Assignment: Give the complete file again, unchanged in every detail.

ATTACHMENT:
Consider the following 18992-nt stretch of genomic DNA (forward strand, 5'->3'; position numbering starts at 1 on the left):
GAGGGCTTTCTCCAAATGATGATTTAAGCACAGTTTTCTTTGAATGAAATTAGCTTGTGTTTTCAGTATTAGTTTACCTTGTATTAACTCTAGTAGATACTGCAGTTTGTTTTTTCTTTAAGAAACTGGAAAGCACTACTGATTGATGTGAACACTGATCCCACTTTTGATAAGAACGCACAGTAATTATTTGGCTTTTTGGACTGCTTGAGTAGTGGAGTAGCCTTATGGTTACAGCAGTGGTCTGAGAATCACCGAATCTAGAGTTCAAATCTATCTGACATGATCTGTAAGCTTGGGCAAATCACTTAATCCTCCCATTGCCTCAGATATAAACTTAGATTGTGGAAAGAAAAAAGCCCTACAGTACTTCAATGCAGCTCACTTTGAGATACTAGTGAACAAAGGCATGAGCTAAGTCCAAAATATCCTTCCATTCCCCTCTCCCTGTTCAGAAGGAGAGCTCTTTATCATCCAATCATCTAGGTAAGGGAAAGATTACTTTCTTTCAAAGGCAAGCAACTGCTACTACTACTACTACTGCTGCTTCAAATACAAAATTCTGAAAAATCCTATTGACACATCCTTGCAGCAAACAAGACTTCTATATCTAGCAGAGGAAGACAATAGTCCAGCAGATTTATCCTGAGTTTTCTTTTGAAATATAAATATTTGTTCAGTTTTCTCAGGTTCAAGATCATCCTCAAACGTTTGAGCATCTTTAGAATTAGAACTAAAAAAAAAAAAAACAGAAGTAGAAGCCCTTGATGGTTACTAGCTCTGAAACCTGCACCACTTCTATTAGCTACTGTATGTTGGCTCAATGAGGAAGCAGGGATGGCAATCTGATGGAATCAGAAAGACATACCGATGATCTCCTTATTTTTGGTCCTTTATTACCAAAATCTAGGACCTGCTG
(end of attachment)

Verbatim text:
Consider the following 18992-nt stretch of genomic DNA (forward strand, 5'->3'; position numbering starts at 1 on the left):
GAGGGCTTTCTCCAAATGATGATTTAAGCACAGTTTTCTTTGAATGAAATTAGCTTGTGTTTTCAGTATTAGTTTACCTTGTATTAACTCTAGTAGATACTGCAGTTTGTTTTTTCTTTAAGAAACTGGAAAGCACTACTGATTGATGTGAACACTGATCCCACTTTTGATAAGAACGCACAGTAATTATTTGGCTTTTTGGACTGCTTGAGTAGTGGAGTAGCCTTATGGTTACAGCAGTGGTCTGAGAATCACCGAATCTAGAGTTCAAATCTATCTGACATGATCTGTAAGCTTGGGCAAATCACTTAATCCTCCCATTGCCTCAGATATAAACTTAGATTGTGGAAAGAAAAAAGCCCTACAGTACTTCAATGCAGCTCACTTTGAGATACTAGTGAACAAAGGCATGAGCTAAGTCCAAAATATCCTTCCATTCCCCTCTCCCTGTTCAGAAGGAGAGCTCTTTATCATCCAATCATCTAGGTAAGGGAAAGATTACTTTCTTTCAAAGGCAAGCAACTGCTACTACTACTACTACTGCTGCTTCAAATACAAAATTCTGAAAAATCCTATTGACACATCCTTGCAGCAAACAAGACTTCTATATCTAGCAGAGGAAGACAATAGTCCAGCAGATTTATCCTGAGTTTTCTTTTGAAATATAAATATTTGTTCAGTTTTCTCAGGTTCAAGATCATCCTCAAACGTTTGAGCATCTTTAGAATTAGAACTAAAAAAAAAAAAAACAGAAGTAGAAGCCCTTGATGGTTACTAGCTCTGAAACCTGCACCACTTCTATTAGCTACTGTATGTTGGCTCAATGAGGAAGCAGGGATGGCAATCTGATGGAATCAGAAAGACATACCGATGATCTCCTTATTTTTGGTCCTTTATTACCAAAATCTAGGACCTGCTG